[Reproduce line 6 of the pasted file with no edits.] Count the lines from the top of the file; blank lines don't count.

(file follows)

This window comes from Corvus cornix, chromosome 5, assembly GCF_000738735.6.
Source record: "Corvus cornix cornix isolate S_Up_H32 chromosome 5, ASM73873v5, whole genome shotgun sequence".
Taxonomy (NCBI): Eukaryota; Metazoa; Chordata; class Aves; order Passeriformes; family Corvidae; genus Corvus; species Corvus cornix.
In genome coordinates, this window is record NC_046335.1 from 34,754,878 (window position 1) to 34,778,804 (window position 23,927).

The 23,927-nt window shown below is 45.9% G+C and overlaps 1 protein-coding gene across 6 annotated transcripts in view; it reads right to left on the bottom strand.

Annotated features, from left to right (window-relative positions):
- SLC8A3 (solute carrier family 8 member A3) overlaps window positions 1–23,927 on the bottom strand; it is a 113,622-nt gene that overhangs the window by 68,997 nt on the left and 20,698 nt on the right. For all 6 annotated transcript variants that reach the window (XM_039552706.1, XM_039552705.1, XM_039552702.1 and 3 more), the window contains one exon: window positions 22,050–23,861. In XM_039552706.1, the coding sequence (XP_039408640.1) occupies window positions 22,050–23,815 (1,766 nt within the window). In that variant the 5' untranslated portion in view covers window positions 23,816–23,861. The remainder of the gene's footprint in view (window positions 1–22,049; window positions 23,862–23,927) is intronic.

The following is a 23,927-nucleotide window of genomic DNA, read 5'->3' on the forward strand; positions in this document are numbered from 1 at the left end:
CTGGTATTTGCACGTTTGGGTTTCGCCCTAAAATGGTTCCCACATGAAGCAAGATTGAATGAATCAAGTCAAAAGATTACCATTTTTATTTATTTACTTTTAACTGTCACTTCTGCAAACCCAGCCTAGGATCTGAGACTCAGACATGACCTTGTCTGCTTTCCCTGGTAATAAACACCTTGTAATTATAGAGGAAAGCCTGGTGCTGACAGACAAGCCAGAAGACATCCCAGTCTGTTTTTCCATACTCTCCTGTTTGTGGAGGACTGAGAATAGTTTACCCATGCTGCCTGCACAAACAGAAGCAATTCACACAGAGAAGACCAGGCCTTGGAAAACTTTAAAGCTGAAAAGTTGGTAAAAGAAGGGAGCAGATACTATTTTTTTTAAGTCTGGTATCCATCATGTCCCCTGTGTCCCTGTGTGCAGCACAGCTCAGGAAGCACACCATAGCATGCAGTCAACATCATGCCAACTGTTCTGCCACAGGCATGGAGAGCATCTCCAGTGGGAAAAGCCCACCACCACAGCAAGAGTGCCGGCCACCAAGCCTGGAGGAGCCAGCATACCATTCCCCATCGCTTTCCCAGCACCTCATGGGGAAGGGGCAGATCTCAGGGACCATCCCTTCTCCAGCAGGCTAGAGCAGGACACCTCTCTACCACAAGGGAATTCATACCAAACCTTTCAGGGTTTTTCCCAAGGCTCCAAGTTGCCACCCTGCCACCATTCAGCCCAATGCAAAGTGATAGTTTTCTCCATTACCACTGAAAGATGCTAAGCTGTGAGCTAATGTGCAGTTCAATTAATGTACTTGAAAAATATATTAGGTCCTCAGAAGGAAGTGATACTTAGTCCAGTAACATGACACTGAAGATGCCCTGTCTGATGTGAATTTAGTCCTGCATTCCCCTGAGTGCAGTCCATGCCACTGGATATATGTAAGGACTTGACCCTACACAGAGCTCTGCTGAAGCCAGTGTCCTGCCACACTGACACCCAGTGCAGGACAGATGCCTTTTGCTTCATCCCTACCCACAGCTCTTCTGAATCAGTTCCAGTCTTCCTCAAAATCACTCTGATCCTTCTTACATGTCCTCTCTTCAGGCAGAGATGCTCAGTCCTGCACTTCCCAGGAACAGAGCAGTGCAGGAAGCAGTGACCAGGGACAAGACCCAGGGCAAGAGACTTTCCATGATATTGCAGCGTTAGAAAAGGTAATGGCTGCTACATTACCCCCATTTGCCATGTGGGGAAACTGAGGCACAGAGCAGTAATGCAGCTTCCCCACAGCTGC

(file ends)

Annotated features, from left to right (window-relative positions):